Other schools have embraced different aspects of blended learning. For example, Greendot has pulled together a variety of resources that they use to techno-phy the existing curricular structure. Some examples of these are Google apps for education, edmodo, and dropbox. This is similar to the approach that we are exploring at Envision Schools. When I think of the blended learning that we are working to establish it is one that incorporates the affordances of certain new media into an existing physical and curricular structure. Each approach has pros and cons, and is a response to different condition sets.

There were also a plethora of companies and institutions approaching blended learning from a more historical perspective. From what I know the term ‘blended learning’ was first coined to describe distance learning or online learning opportunities that were primarily computer based. Under this particular umbrella there are a wide variety of programs that offer different levels of curriculum, programs that are designed on different approaches to learning, different levels of scaffolding, different levels of technological support. Making educated decisions about which of these are the right fit for your school can be overwhelming. In fact there was a very interesting presentation that touched on the important areas to consider when constructing a rubric and protocol for making these types of decisions for your school community.

Lastly, even the exhibition hall was all a flutter with the accouterments of blending learning environments. Many booths were holding raffles for free ipads, kindles, laptops etc. All of the poster sessions were organized around blended learning. Overall the conference had some interesting points to ponder and exposed me to many companies and organizations that are building and selling blended learning.

Imagine K12 Educator Day

Later in the same week I was invited to attend a bi-yearly event held in Palo Alto. Imagine K12 is an opportunity for new EdTech companies to partner with educators so that the creators and the stakeholders can co-contribute to the development and refinement of new venture. This was an exciting and interesting experience for me.

Firstly, the event was held in a manner similar to a TED Talk. They were punchy and well prepared and got right to the heart of each product. In most cases the person presenting on behalf of the products were the founders or co-founders. This resulted in a really inspired and heartfelt pitch.

Secondly, there was a wide variety of new products and platforms so there was something there for everyone. Prior to the event I had spent sometime on the phone with the founder of Hapara. This New Zealand based company has designed a platform that organizes and manages google apps for education. Really a great product for administrators to look at if the school is using google apps consistently. There were other companies that presented more data management tools that seem really comprehensive and smart, but that I was less drawn to because they were not directly applicable to my current position. I was able to meet and chat with the creators of educreations. This is an exciting tool that one of our math teachers is using to create short videos of his classroom for students to access after class. I have been using educreations to take notes in my statistics class. I can write what the teacher is saying and record the lecture at the same time! Genius.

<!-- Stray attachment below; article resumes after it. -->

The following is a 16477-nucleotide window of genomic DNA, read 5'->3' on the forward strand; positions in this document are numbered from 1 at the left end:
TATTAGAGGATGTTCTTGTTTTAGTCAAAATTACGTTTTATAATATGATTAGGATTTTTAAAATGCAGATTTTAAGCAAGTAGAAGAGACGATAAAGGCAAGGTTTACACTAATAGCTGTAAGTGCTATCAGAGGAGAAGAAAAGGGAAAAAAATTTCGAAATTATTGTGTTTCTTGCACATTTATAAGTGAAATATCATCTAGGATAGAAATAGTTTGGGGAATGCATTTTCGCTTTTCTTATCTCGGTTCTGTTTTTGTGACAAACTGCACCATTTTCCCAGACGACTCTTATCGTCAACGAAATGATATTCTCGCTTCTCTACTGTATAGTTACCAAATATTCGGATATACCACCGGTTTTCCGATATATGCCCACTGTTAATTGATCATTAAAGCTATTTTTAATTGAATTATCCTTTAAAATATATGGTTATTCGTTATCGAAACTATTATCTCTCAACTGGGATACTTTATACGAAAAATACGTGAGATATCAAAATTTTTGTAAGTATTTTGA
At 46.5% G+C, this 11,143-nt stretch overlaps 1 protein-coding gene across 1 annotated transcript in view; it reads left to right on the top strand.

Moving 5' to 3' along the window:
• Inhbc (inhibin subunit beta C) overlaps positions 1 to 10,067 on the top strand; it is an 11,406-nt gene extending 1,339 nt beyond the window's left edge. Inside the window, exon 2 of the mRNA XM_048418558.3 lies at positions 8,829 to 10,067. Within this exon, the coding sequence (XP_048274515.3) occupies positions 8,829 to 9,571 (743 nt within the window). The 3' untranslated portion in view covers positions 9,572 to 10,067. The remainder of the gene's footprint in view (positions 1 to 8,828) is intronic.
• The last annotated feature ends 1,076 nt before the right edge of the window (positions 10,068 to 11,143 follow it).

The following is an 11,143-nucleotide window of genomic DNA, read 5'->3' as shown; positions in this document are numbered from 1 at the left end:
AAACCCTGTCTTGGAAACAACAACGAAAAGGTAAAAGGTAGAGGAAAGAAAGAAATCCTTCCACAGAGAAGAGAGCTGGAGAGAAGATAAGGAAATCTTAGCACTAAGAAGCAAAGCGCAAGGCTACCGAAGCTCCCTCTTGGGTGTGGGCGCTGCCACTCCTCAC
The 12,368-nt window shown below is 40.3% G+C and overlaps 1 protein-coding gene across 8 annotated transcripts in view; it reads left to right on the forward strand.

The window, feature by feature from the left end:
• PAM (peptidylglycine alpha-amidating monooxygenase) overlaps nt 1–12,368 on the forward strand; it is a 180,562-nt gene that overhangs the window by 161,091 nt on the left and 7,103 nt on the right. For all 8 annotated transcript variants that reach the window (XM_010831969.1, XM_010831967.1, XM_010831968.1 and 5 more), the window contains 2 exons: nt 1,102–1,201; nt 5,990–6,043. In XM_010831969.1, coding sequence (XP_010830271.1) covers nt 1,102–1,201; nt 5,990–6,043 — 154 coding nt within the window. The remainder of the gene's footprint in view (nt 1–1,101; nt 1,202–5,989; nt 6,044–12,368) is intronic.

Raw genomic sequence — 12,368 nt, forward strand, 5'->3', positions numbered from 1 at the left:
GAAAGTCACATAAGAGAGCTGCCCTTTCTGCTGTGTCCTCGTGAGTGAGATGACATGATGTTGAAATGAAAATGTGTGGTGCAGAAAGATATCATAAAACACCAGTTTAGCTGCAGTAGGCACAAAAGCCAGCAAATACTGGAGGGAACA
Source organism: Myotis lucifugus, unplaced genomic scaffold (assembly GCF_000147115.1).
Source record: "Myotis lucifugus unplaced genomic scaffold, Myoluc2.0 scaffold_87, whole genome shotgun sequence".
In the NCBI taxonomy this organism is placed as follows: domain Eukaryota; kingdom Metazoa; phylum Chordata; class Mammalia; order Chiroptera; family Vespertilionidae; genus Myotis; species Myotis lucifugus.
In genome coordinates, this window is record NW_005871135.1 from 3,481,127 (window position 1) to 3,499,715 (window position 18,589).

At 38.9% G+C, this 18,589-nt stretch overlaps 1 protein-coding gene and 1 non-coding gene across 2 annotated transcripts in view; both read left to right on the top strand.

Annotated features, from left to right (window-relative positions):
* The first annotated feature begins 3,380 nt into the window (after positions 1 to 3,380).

Lastly, there were two new resources that I feel everyone should spend sometime looking at, so I want to introduce them here. The first is BrainGenie. This site provides instructional tutorials and practice in a variety of Math and Science topics. It is nicely divided into grade levels and is being aligned with Common Core standards. I had a long conversation with the co-founder and he indicated that while he realizes that their platform is very much like Khan Academy, they hope to develop into a tool that is differentiated by the feedback that teachers can provide. So use the site and let them know what you think. The second resource that I saw a lot of potential in is a search engine tool call InstaGrok. This tool can be used to scaffold web-based research in a number of ways. The site organizes information by identifying key vocabulary, by providing a relationship chart for said vocabulary and concepts, by providing images and audio-visual resources, and the most interesting feature is you can adjust the reading level of the resources provided. I can see this search engine being particularly helpful in late elementary and middle school, but I also see how it can be useful even for adults.

All in all both of these experiences have given me many ideas to take back to my schools. I was reminded that it is important to get outside of the classroom every once in a while, to interact and brainstorm with other educators. This process of rejuvenation is essential to being sustainable in ones role, and I believe it is essential to ensuring that the innovations of blended learning approaches continue to cross pollinate and breed.